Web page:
WASHINGTON D.C., DC — A veteran D.C. Metropolitan Police Department sergeant is suing the city, claiming MPD supervisors retaliated against her for reporting improper tactics during arrests.
“They started mistreating me for doing the right thing,” said Sgt. Charlotte Djossou, a 16-year veteran of DC Police.
As recently as January 2019, MPD was tweeting out its appreciation for Djossou when she received a commendation from Chief Peter Newsham for helping deliver a baby while on patrol.
But it’s what else Djossou claims was happening on the job, incidents she alleges began in 2015, and how her supervisors allegedly reacted when she reported those issues through the years that led her to file this whistleblower lawsuit against her own department.
“I’ve tried every way to bring attention to what’s been going on,” Djossou said in a one-on-one interview with WUSA9 Chief Investigative Reporter Eric Flack. “I’ve gone through the chain of command.”
See more of Eric Flack's interview with Sgt. Djossou below:
The 19-page complaint filed in D.C. Superior Court claims MPD supervisors retaliated against Djossou after she reported “tactics to target men of color to increase the number of” felony arrests.
Specifically, the lawsuit states Djossou was upset about the alleged use of “jump out” techniques. A “jump out” is street lingo for when police drive up on a group of men, jump out of their patrol cars and search them without probable cause.
Djossou said the goal was clear.
Sgt. Charlotte Djossou: “[They are] Hoping that they would find guns. And if you don’t find guns but you find something else, then you would have your arrest.”
Eric Flack: “And they were targeting people of color?”
Flack: “And you had a real problem with that.”
Djossou: “Yes I did.”
The lawsuit claims Djossou first reported her concerns about the use of “jump outs” in 2015 after a fellow officer allegedly told her they were being encouraged by commanders. Then, in 2018, the lawsuit claims she heard “jump outs” being encouraged first hand during a roll call with fellow officers.
Djossou acknowledged to Flack she never witnessed the use of “jump outs” herself. Still, her lawsuit claims that after reporting her concerns about “jump outs” she was transferred out of the Narcotics and Special Investigation Division to the Fourth District and passed over for the detective-sergeant position she had applied for. She also says she was investigated by MPD internal affairs for a disciplinary issue in retaliation.
The lawsuit claims that internal affairs investigation was closed as unfounded. The lawsuit says a separate disciplinary investigation into Djossou was closed for “insufficient facts.”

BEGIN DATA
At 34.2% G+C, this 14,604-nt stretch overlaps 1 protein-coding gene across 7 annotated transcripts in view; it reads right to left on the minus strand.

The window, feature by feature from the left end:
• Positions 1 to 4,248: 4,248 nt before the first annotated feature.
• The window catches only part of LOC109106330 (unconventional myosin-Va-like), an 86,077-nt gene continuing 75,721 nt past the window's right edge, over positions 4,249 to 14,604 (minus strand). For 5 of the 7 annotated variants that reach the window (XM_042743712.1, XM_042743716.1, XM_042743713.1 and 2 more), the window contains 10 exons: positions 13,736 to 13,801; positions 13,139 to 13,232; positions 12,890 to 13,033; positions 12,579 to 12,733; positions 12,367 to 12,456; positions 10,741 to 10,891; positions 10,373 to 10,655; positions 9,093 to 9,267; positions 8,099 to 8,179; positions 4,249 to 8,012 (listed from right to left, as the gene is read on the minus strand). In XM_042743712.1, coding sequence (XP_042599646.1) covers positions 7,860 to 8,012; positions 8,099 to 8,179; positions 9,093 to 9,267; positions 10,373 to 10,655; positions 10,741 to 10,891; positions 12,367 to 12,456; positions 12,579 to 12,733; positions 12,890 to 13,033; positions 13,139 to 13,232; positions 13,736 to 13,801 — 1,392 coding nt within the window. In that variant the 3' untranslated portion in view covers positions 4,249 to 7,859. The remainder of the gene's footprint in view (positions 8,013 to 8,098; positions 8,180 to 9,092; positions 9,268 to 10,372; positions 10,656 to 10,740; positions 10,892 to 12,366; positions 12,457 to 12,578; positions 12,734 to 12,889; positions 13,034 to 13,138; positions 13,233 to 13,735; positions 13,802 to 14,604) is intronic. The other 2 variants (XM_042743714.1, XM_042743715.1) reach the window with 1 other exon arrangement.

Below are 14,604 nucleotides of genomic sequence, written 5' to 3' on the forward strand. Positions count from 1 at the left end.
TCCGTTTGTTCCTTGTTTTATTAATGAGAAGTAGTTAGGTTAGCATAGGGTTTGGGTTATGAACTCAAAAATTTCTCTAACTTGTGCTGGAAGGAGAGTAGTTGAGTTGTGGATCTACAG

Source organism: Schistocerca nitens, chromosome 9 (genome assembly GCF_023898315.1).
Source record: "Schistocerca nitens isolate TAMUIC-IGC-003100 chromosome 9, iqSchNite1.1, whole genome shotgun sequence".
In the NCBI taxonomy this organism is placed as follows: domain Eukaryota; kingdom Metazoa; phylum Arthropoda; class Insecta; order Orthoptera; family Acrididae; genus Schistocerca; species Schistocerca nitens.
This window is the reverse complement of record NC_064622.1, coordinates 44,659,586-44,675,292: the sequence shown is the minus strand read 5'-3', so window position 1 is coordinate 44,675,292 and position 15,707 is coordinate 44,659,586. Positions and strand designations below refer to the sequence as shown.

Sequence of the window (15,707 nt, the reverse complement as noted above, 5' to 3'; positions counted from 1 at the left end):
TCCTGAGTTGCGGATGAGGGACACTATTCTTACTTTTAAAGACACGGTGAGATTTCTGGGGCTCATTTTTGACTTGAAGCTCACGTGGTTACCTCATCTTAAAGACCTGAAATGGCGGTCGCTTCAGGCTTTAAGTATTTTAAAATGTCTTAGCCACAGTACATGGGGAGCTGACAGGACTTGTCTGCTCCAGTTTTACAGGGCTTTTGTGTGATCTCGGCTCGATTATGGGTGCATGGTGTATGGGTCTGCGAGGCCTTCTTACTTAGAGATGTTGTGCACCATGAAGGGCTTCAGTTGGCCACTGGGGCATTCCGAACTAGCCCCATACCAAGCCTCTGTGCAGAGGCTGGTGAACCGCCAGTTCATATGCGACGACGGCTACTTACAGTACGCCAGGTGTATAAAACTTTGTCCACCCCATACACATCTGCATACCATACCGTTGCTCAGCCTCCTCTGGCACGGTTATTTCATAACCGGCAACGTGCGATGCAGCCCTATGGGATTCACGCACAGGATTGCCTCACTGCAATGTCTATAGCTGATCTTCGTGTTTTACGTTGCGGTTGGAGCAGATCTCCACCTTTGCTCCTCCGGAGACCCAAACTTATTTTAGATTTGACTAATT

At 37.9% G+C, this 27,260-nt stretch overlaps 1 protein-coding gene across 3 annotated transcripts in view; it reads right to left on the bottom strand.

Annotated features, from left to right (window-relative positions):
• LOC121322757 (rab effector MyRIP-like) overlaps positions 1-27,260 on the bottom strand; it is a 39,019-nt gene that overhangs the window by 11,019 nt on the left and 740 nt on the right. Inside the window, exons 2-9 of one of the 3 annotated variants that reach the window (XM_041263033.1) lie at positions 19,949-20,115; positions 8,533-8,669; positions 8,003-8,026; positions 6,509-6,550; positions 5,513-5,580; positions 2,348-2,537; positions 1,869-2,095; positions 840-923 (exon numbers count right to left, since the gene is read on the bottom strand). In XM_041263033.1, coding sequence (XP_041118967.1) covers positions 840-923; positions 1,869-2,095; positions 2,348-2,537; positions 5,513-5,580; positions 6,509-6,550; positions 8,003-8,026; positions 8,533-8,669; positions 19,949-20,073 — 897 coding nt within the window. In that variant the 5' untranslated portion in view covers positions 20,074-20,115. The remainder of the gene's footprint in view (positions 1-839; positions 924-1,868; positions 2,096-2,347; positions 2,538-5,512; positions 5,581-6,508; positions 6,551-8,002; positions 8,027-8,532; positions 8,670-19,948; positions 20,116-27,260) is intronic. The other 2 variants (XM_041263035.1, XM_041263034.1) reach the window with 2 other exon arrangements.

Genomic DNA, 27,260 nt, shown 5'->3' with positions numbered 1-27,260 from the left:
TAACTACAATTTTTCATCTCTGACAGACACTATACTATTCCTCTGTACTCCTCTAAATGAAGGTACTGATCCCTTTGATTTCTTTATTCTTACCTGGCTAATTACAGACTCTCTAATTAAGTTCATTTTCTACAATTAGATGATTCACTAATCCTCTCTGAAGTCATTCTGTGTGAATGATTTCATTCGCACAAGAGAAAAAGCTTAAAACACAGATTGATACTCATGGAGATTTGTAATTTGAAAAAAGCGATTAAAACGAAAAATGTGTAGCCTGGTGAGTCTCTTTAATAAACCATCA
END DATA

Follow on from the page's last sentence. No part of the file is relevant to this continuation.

WUSA9 spent days asking for DC Police's side of all this. A spokesperson said only “MPD is unable to comment on pending litigation.”
The lawsuit also alleges that in 2019 Djossou faced retaliation after she reported allegations of crime underreporting within MPD. In that case, Djossou alleges, instead of using improper tactics to make felony arrests, which is what she claims was happening in NSID, supervisors in her new district, 4D, were asking officers to classify potential felonies as misdemeanors to make crime stats look better.
Djossou went public with those allegations in March 2020 in an exclusive interview with Eric Flack and in testimony before DC Council. In that case Djossou did produce documentation she says backs up her claims of crime underreporting.
At the time, MPD did not address Djossou’s allegations of crime underreporting. But it did deny she was retaliated against for reporting it to commanders. Again, MPD refused repeated requests for comment for this report.
Djossou’s lawsuit alleges the retaliation she faced for coming forward about the alleged crime underreporting was though downgraded performance evaluations and written reprimands. But she rejects any assertions she is just a disgruntled employee targeting her employer.
“I’m not disgruntled, I’m not bitter,” Djossou said. “I just want change.”
Djossou, who is still on the job in the Fourth District, is asking for a financial award to compensate her for the promotions she said she didn’t get and for the alleged violation of her rights under D.C.’s Whistleblower Protection Act.
She also wants MPD to give her the detective-sergeant rank she claims she was passed over for in retaliation.